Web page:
Attitude of Entitlement is Poison!

We will keep crying until all our demands are met!


Several things that happened this week that prompted the idea for this blog post.

A key happening last week was the UK riots. Street gangs prowling the streets, causing destruction, pain and rampant looting in their path. One of the key insights from the looting – sports stores (looted), electronics stores (looted), street gangsta hip clothing stores (looted), bookstores (LEFT UNTOUCHED, hmmmm….I think I see the problem!). The commentary from the newspapers suggest that it is a huge social issue because of the entitlement culture that is cultivated by the British welfare system giving out unchecked handouts and benefits to a generation of the unemployed that is now unemployable because of the spiral of low education, hopelessness, lack of proper authority or leadership in the communities.

One of the key “hot” (pun fully intended) topics in Singapore is a report on a mainland Chinese family, a recent arrival, complaining to the equivalent to a town council about their neighbour’s curry cooking. The mediator from the town council asked the curry cooking resident to stop cooking curry when the anti-curry fan is home. This caused an uproar in this country and heated words were splashed all over facebook, twitter as curry in Singapore is THE staple dish that cuts across all the races in Singapore/ South East Asia – Chinese, Malay, Indian, Eurasian. Which got me thinking. Why would the new resident in Singapore, feel entitled to tell their neighbour to stop cooking curry? After all, curry is the local Singaporean choice of food.

Different degrees of complexity of entitlement thinking for the above 2 cases.

Entitlement is an attitude of “I’m owed” or “I deserve” or “if I don’t get what I want now, I will make things hard for everyone…”. Entitlement is a poisonous, self-serving attitude that creates negativity, bitterness and resentment in the people who feel entitled. I see it everywhere, at home, at work, in our communities. Even my relationship with my own family members is not spared, we are all guilty of it in one form or another.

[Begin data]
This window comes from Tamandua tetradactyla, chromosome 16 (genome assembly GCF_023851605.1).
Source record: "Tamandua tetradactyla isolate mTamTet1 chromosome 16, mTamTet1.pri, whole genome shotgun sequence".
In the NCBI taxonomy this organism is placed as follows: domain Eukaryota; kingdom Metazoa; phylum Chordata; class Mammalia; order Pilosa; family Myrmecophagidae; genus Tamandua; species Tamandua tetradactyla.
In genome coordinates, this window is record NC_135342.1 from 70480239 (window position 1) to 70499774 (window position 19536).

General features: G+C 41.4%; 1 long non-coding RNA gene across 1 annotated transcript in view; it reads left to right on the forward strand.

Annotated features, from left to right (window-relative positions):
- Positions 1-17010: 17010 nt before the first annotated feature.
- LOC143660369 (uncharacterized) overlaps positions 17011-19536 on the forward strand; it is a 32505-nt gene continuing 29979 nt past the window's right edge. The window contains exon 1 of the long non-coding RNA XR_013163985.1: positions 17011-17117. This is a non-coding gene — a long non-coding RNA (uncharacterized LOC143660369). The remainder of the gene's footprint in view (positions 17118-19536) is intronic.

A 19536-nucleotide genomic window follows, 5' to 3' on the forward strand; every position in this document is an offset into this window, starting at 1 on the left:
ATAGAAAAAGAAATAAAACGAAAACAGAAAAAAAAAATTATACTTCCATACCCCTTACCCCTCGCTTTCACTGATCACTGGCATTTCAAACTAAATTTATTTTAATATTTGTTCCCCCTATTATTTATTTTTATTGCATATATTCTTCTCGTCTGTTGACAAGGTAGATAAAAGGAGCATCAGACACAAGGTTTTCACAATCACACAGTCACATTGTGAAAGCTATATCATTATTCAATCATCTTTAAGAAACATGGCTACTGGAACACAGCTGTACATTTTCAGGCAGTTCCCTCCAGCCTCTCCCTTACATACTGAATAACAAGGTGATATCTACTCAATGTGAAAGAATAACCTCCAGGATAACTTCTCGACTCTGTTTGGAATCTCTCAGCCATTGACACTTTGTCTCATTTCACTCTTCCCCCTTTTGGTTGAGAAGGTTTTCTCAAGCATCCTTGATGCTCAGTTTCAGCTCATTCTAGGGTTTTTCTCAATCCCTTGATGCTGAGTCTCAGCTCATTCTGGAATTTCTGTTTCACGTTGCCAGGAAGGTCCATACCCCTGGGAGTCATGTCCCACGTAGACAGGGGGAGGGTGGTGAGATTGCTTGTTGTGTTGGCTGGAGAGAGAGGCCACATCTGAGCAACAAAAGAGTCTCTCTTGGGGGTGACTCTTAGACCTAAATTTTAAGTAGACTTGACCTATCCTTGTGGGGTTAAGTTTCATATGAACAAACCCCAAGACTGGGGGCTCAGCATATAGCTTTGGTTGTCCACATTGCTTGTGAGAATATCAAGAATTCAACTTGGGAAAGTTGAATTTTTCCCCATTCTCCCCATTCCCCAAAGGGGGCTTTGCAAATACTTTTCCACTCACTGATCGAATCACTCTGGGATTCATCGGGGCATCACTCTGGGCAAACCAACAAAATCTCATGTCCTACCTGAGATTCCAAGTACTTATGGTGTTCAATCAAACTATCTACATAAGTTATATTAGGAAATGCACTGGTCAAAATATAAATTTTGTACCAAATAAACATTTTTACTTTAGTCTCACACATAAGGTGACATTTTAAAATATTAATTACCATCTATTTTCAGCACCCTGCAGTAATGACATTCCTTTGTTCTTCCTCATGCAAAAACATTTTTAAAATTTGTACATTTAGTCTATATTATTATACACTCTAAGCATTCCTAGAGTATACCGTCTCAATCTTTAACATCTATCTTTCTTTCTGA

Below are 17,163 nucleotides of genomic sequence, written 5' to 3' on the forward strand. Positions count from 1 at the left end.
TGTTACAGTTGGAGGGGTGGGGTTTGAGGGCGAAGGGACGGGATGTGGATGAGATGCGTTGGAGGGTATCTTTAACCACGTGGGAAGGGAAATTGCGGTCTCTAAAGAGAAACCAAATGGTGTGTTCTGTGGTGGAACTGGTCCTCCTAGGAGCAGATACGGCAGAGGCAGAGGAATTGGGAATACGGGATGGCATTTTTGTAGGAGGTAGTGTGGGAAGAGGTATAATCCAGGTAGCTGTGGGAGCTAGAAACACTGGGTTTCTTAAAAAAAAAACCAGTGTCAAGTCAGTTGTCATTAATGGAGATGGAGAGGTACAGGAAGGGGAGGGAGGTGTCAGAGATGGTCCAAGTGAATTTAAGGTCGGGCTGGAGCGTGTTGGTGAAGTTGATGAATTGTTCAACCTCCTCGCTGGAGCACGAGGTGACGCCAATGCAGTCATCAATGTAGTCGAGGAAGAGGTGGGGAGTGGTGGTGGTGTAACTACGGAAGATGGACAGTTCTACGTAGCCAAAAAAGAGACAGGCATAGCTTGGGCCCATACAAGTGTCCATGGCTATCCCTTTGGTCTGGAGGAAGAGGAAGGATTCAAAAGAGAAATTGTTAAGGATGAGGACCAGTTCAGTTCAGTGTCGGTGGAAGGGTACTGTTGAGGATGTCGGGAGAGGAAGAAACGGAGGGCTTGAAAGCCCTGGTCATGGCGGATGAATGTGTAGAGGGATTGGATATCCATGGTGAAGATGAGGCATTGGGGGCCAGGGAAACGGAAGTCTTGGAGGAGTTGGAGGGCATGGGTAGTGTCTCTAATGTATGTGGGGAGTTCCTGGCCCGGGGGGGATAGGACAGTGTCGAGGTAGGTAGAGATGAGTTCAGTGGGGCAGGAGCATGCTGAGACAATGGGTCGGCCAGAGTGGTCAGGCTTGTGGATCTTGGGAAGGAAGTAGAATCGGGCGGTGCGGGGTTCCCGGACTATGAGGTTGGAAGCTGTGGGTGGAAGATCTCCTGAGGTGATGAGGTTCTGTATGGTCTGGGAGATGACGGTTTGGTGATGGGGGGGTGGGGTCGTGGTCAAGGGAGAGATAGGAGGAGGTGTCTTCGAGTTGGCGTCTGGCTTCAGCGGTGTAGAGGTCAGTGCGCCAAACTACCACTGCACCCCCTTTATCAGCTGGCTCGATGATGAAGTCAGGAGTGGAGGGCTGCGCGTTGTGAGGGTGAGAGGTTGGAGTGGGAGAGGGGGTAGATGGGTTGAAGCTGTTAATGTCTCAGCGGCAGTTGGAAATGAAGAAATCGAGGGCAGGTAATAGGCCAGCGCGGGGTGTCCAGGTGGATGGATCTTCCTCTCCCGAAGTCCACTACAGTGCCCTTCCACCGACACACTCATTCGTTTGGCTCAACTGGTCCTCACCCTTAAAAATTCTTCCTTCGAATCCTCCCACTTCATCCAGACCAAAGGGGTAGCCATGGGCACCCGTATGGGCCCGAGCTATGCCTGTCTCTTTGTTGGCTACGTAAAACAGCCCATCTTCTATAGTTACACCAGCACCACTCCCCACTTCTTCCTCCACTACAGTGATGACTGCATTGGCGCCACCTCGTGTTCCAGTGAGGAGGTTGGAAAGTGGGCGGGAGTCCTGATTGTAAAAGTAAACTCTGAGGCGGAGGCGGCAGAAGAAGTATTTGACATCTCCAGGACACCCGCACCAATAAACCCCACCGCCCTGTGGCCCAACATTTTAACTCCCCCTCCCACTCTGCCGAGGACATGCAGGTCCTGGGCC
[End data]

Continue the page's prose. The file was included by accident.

Here are some other examples:

  • “I have X years experience, so I deserve higher pay”
  • “If I don’t get a promotion now, I am changing jobs”
  • “I deserve respect”
  • “Why don’t people listen to me?”
  • “Why do I have to do this? It is below my level”
  • “Why do I have to put up with this inconvenience?”
  • “Why are the trains so crowded?, I can never get a seat at peak hour”
  • “Why do I have to work so hard, in some countries, they leave the office at 5pm”
  • “Why is the government not giving incentives for XXXX?”
  • “This is not fair, I want what he/she has”
  • “My kids owe me obedience after all that I have done for them”

Here’s the cold, hard truth. No one owes you a living, no one must provide you all that you want, nothing is a birthright. We are not entitled to anything in life, we have to earn it, work for it. That is the mindset of a mature person. We don’t deserve anything unless we prove that we can be responsible for the privilege/benefit.

While we are not owed anything, it is fine to want the good, fine things in life. That should be the positive driver to propel us to excel in whatever we are doing – at home, at work, socially etc…

  • Want a seat on the train? Get up earlier and avoid the rush hour. Or buy a car.
  • Can’t afford a car to drive to work because of the price of the car, petrol, gas, insurance, parking in the city? Then catch the train and….oh, and get up earlier so you get a seat 🙂
  • Want your kids to respect you? Spend time listening, connecting with them and assisting them with their growing up issues without insisting on your way or the highway all the time. Our kids never asked to be born. We created them. They owe us nothing. It’s their life. We as parents are here to protect and guide.
  • Want that bonus? Then work smart, hard and make your targets and be eligible for that bonus you have been aiming for.
  • Want a promotion? Work hard to prove that you are able to handle the current responsibility you have been entrusted to.
  • Can’t afford the things you want now? Either put off that desire or compromise for what you can afford now. Trade up when you move up in life.

To change that entitlement attitude, we must learn to cultivate humbleness, gratefulness and thankfulness for the people that we love and all the good  we have been blessed with.

Photo courtesy of google images


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